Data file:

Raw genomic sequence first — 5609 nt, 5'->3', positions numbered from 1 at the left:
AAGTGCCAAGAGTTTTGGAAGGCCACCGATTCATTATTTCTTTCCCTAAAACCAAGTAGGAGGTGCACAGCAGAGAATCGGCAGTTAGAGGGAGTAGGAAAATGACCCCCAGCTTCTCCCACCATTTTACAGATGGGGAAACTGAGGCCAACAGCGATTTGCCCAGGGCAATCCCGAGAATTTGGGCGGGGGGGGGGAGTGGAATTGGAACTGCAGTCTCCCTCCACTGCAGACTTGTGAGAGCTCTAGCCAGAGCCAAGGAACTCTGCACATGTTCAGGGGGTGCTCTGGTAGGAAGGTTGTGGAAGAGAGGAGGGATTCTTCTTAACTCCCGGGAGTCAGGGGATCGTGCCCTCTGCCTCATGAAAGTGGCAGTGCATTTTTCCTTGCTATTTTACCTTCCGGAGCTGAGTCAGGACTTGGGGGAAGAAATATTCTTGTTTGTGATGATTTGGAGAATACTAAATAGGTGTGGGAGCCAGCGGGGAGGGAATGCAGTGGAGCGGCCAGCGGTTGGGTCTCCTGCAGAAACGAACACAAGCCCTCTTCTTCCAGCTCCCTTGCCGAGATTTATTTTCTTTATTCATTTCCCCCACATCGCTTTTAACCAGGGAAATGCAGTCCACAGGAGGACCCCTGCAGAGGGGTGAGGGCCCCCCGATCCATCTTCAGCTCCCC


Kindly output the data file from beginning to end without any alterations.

Raw genomic sequence first — 5609 nt, 5'->3', positions numbered from 1 at the left:
AAGTGCCAAGAGTTTTGGAAGGCCACCGATTCATTATTTCTTTCCCTAAAACCAAGTAGGAGGTGCACAGCAGAGAATCGGCAGTTAGAGGGAGTAGGAAAATGACCCCCAGCTTCTCCCACCATTTTACAGATGGGGAAACTGAGGCCAACAGCGATTTGCCCAGGGCAATCCCGAGAATTTGGGCGGGGGGGGGGAGTGGAATTGGAACTGCAGTCTCCCTCCACTGCAGACTTGTGAGAGCTCTAGCCAGAGCCAAGGAACTCTGCACATGTTCAGGGGGTGCTCTGGTAGGAAGGTTGTGGAAGAGAGGAGGGATTCTTCTTAACTCCCGGGAGTCAGGGGATCGTGCCCTCTGCCTCATGAAAGTGGCAGTGCATTTTTCCTTGCTATTTTACCTTCCGGAGCTGAGTCAGGACTTGGGGGAAGAAATATTCTTGTTTGTGATGATTTGGAGAATACTAAATAGGTGTGGGAGCCAGCGGGGAGGGAATGCAGTGGAGCGGCCAGCGGTTGGGTCTCCTGCAGAAACGAACACAAGCCCTCTTCTTCCAGCTCCCTTGCCGAGATTTATTTTCTTTATTCATTTCCCCCACATCGCTTTTAACCAGGGAAATGCAGTCCACAGGAGGACCCCTGCAGAGGGGTGAGGGCCCCCCGATCCATCTTCAGCTCCCC